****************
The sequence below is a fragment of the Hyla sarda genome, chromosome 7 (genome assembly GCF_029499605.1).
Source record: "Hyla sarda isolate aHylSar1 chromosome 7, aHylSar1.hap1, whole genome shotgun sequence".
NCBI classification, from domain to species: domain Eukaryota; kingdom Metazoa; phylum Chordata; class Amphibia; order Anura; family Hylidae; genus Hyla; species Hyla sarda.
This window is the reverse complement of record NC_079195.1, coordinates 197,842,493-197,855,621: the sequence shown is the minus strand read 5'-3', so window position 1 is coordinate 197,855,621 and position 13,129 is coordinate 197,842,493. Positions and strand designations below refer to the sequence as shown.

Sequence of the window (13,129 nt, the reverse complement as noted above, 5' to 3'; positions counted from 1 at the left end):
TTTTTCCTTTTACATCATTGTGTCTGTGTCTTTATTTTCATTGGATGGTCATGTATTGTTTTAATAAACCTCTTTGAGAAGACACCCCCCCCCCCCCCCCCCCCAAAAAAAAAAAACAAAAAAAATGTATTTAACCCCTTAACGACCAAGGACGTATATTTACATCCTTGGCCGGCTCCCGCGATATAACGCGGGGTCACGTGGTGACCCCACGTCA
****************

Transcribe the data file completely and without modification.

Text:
The sequence below is a fragment of the Hyla sarda genome, chromosome 7 (genome assembly GCF_029499605.1).
Source record: "Hyla sarda isolate aHylSar1 chromosome 7, aHylSar1.hap1, whole genome shotgun sequence".
NCBI classification, from domain to species: domain Eukaryota; kingdom Metazoa; phylum Chordata; class Amphibia; order Anura; family Hylidae; genus Hyla; species Hyla sarda.
This window is the reverse complement of record NC_079195.1, coordinates 197,842,493-197,855,621: the sequence shown is the minus strand read 5'-3', so window position 1 is coordinate 197,855,621 and position 13,129 is coordinate 197,842,493. Positions and strand designations below refer to the sequence as shown.

Sequence of the window (13,129 nt, the reverse complement as noted above, 5' to 3'; positions counted from 1 at the left end):
TTTTTCCTTTTACATCATTGTGTCTGTGTCTTTATTTTCATTGGATGGTCATGTATTGTTTTAATAAACCTCTTTGAGAAGACACCCCCCCCCCCCCCCCCCCCAAAAAAAAAAAACAAAAAAAATGTATTTAACCCCTTAACGACCAAGGACGTATATTTACATCCTTGGCCGGCTCCCGCGATATAACGCGGGGTCACGTGGTGACCCCACGTCA